Midyear Category Data Report 2013

As weather, gas prices and consumer finances muffle c-store sales, innovation shines through.

Samantha Oller, Senior Editor/Fuels, CSP

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In 2012, the narrative was mildwinter, hot summer. For 2013, acold winter and mild summer havewreaked their own havoc on c-store salesin the fi rst half of the year.

According to figures from IRI, Chicago,c-store unit sales slipped 1.4% anddollar sales were flat during the past year.This compares to multi-outlet unit salesgrowth of 0.4% and dollar sales growthof 2.1%.

“The convenience-store channel willbe challenged by several factors in the second half of the year,” says Susan Viamari,editor of IRI’s Times & Trends newsletter.“Right now, a major influencer of consumer purchase behavior is gas prices.”Gas prices are currently up, on average 5% vs. a year ago, according to AAA FuelGauge. IRI’s MarketPulse survey indicates that this shift is prompting some majorchanges in how consumers shop for CPG products, with 44% of consumers reducing spending on groceries.

According to the survey:

57% of consumers will make fewer, larger trips.

52% will switch spending to stores that are closer to home.

30% will switch spending to discountor club stores, even if it means driving 15 to 20 minutes.

It’s a sobering backdrop for CSP’sMidyear Category Data Report, which in the following pages provides a statusreport on the biggest in-store sales generators, featuring data and insights from IRI, McLane Co. Inc. and others. Whilethe largest percentage declines in unit sales were batteries (-12%), frozen pizza(-9%) and fresh bread and rolls (-8%),further down the ranking were some true c-store heavies. For example, gum, responsible for nearly $520 million insales year to date ending June 16, 2013,saw its unit sales fall 8%. Bakery snacks, responsible for nearly $274 million, lost8% in unit sales as the Hostess bankruptcy worked through the sweet-snacks category. And then there’s the decline of the top 50 subcategories frozen novelties(-7%), milk (-7%), internal analgesics(-5%) and carbonated beverages (CSDs)(-5%).

But as always, there were some category bright spots.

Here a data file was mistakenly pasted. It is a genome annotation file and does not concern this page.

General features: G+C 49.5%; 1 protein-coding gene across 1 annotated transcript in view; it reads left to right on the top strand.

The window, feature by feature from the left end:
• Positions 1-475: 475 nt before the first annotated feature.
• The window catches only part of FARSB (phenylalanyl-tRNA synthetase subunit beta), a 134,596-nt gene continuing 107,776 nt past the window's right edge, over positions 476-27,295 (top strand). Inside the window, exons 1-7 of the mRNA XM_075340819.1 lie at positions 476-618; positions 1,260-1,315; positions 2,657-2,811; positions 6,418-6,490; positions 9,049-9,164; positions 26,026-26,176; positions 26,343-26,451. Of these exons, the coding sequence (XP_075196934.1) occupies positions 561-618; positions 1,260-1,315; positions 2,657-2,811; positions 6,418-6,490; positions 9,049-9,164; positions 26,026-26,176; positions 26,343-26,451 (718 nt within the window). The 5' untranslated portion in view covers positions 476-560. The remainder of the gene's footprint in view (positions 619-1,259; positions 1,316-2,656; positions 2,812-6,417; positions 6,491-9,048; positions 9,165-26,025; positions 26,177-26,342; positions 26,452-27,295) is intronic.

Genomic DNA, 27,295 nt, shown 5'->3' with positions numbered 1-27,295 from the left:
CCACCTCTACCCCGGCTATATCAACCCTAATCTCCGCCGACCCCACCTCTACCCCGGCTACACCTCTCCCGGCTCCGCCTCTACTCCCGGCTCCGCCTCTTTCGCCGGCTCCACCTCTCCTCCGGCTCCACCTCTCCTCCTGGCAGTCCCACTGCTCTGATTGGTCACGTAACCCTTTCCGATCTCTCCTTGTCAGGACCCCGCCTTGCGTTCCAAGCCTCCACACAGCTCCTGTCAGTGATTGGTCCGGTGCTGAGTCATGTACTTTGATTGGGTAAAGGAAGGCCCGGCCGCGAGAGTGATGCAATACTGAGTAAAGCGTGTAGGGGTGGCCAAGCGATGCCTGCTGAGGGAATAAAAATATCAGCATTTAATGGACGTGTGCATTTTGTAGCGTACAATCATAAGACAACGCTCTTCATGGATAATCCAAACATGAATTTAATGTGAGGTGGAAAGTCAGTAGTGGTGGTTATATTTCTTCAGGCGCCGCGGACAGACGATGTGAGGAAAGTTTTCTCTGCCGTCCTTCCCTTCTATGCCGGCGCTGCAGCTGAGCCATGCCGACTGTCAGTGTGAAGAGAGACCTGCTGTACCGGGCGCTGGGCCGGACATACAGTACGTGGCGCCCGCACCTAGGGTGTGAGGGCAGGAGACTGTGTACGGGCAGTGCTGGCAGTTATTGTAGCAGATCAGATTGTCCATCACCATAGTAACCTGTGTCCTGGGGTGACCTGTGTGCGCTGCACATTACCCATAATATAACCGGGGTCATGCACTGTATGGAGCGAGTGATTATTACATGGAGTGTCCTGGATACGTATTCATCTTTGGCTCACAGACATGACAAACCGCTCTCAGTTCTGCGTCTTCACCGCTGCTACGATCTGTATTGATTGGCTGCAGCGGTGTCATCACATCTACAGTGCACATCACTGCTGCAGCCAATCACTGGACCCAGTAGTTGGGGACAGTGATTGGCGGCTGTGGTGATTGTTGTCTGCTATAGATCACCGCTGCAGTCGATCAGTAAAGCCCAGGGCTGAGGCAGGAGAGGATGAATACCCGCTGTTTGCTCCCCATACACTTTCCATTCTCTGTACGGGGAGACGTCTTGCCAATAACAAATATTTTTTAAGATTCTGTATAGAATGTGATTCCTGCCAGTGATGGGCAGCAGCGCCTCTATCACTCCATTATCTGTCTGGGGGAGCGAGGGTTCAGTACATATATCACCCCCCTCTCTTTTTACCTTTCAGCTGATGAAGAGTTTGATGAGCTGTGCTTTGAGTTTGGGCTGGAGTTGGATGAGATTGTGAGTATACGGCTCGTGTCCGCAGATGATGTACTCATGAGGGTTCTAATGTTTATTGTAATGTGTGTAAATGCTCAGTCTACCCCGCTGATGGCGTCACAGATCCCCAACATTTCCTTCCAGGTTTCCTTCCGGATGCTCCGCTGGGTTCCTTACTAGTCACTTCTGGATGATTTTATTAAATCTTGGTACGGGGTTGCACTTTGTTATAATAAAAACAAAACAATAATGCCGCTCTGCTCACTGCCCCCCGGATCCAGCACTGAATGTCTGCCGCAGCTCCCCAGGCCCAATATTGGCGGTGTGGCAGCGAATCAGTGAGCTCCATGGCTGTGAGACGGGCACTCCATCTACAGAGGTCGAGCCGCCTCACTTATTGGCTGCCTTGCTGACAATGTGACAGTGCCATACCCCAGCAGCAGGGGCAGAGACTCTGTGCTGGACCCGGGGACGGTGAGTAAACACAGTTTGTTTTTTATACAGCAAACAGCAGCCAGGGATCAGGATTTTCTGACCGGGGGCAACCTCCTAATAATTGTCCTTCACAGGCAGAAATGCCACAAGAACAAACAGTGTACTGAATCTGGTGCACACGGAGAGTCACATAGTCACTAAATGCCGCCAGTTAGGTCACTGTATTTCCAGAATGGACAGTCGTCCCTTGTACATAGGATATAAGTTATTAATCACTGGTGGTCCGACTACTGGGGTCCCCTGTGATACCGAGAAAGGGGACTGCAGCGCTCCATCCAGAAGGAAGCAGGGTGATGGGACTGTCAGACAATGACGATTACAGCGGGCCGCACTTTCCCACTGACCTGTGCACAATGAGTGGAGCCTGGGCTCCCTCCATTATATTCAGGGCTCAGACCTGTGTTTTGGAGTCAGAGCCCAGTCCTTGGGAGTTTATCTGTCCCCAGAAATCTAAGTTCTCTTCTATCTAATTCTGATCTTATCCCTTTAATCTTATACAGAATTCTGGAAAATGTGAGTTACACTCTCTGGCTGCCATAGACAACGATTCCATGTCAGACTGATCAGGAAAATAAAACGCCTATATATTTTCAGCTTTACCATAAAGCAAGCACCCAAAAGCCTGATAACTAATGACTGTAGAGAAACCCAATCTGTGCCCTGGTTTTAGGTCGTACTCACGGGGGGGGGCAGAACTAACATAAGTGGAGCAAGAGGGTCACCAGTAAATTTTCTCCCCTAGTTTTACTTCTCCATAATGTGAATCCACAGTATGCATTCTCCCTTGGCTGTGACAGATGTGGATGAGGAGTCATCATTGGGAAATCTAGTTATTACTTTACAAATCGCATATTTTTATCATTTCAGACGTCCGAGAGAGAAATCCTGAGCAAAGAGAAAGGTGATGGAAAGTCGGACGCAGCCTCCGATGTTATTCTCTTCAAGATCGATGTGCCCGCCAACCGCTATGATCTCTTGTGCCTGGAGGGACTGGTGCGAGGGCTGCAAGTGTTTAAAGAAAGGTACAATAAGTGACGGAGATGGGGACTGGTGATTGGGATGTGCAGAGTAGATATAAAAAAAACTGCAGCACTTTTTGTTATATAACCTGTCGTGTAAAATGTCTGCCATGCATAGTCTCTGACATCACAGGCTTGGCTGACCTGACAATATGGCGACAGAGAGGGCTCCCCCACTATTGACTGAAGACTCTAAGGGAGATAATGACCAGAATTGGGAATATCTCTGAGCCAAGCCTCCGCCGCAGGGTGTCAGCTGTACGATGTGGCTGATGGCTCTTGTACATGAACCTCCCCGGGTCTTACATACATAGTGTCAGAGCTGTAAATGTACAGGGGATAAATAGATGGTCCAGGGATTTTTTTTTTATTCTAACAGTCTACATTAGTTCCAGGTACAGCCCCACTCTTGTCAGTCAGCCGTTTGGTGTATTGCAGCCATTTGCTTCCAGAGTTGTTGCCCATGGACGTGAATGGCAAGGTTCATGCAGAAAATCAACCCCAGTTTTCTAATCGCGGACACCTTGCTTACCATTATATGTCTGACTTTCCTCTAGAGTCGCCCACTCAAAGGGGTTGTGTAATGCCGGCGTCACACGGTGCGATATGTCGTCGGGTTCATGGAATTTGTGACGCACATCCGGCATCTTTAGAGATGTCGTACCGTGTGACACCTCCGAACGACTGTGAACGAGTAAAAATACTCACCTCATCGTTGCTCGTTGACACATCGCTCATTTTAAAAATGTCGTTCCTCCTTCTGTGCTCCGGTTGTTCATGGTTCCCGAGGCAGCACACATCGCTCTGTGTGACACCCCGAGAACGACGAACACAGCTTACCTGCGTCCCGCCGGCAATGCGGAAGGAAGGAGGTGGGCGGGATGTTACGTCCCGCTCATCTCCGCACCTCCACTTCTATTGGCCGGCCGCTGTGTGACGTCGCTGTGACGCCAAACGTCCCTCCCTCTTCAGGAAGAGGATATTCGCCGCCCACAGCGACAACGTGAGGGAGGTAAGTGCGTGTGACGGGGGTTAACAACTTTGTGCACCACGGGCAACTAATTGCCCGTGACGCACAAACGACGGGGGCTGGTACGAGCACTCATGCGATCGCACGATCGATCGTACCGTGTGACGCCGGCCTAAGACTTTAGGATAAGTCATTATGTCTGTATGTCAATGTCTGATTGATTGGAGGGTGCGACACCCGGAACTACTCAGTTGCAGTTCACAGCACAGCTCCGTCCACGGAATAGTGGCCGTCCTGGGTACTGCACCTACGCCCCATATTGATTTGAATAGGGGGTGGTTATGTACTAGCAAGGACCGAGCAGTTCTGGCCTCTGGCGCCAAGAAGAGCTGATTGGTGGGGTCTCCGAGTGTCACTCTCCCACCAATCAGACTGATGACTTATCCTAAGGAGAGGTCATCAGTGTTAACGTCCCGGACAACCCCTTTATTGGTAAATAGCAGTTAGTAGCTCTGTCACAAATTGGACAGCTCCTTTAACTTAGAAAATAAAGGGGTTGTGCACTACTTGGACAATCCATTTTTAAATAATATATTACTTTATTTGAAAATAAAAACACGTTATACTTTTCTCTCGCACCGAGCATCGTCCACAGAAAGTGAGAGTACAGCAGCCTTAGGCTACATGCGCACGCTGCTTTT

According to IRI, 19 of the 50 largest c-store subcategories have seen unit sales grow during the past year, with the most significant growth in electronic cigarettes, up 197%. This is followed by top 50 subcategories such as frozen appetizers and snack rolls, up 32%; canned juices, up 27%; miscellaneous snacks—think trail mixes and chocolate-covered snacks—up16%; and wine, up 13%.

From calendar year 2009 through March 2013, promotional support and distribution trends looked very similar in c-storevs. industry average level trends, says Viamari: “Price-per-unittrends in the category show the convenience channel deflating slightly more quickly vs. the industry average.”Many trends are at play, she says, including conservativebehaviors—trimming “unnecessary” items—increasing prices and shrinking space allotment for nonalcohol beverages to make room for alcohol beverages. From a macro perspective, Viamari does see growth potential in food.

“A trend that has had and will continue to have a huge impact on c-stores is on-the-go eating,” she says. The research fi rm’s annual snack trends research finds that 45% of consumers are actively seeking snacks that can be eaten on the go, a 5-point increase from 2009.

The research also finds that one-quarter of consumers regularly eat snacks instead of meals because they are on the go.“On-the-go eating has really changed the way that consumers think about food and beverages,” says Viamari. “Consumers are looking for ways to fuel up without slowing down.” She cites new products in new forms such as Buddy Fruits, a squeezable fruit, and new ingredients making their way into familiar products, such as Silk Fruit & Protein beverages, which combine juice with soy protein.

“C-store marketers must ensure that their assortment reflects an understanding of this trend and, in fact, provides solutions that help consumers meet their eating goals,” says Viamari, “whether that be nutrition, indulgence, convenience or some combination thereof—without slowing down.”

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